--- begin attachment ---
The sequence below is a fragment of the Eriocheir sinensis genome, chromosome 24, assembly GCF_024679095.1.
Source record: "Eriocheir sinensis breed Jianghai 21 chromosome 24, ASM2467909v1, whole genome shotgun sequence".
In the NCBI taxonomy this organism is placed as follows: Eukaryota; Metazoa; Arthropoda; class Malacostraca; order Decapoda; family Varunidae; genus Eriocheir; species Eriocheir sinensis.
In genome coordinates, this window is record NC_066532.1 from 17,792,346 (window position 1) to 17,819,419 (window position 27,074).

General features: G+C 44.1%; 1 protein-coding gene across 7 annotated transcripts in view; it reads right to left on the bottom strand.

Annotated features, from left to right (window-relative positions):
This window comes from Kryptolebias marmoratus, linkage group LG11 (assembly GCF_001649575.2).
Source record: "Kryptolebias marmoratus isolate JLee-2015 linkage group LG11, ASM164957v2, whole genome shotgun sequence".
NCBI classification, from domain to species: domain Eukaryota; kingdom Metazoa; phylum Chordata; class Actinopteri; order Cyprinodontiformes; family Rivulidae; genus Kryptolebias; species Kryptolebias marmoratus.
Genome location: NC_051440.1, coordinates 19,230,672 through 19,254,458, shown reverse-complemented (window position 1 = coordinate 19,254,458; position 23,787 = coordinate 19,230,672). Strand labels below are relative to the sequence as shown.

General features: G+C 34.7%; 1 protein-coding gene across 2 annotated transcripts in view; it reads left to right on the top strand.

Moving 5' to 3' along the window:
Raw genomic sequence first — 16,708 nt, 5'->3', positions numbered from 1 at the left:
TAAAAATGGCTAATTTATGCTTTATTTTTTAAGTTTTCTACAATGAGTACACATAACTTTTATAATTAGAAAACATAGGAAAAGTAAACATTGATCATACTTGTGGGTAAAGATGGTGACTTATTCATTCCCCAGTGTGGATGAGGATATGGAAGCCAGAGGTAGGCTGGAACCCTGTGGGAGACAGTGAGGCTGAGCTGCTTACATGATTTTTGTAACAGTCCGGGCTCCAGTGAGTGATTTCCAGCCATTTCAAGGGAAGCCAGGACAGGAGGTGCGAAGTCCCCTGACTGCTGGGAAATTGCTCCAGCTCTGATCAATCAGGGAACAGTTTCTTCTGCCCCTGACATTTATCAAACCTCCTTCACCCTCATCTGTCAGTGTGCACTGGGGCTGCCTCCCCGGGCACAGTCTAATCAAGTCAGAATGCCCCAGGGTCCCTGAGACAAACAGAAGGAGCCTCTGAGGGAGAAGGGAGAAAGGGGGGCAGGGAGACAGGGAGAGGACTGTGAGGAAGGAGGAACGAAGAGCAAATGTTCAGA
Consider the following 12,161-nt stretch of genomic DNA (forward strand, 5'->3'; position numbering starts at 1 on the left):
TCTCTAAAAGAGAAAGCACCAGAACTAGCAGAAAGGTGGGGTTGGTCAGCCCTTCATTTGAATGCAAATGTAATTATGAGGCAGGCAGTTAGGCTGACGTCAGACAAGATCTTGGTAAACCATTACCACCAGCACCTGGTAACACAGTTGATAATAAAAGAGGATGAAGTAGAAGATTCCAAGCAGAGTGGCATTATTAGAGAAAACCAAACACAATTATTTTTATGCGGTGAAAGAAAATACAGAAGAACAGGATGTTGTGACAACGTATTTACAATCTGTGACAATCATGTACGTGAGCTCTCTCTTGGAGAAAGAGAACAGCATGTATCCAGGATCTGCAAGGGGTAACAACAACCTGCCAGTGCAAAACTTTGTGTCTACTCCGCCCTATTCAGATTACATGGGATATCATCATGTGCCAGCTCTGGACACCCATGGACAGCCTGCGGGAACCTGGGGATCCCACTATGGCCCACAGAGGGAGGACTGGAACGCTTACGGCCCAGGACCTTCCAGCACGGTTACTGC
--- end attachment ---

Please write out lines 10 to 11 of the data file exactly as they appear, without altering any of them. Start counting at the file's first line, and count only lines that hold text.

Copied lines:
Genome location: NC_051440.1, coordinates 19,230,672 through 19,254,458, shown reverse-complemented (window position 1 = coordinate 19,254,458; position 23,787 = coordinate 19,230,672). Strand labels below are relative to the sequence as shown.

General features: G+C 34.7%; 1 protein-coding gene across 2 annotated transcripts in view; it reads left to right on the top strand.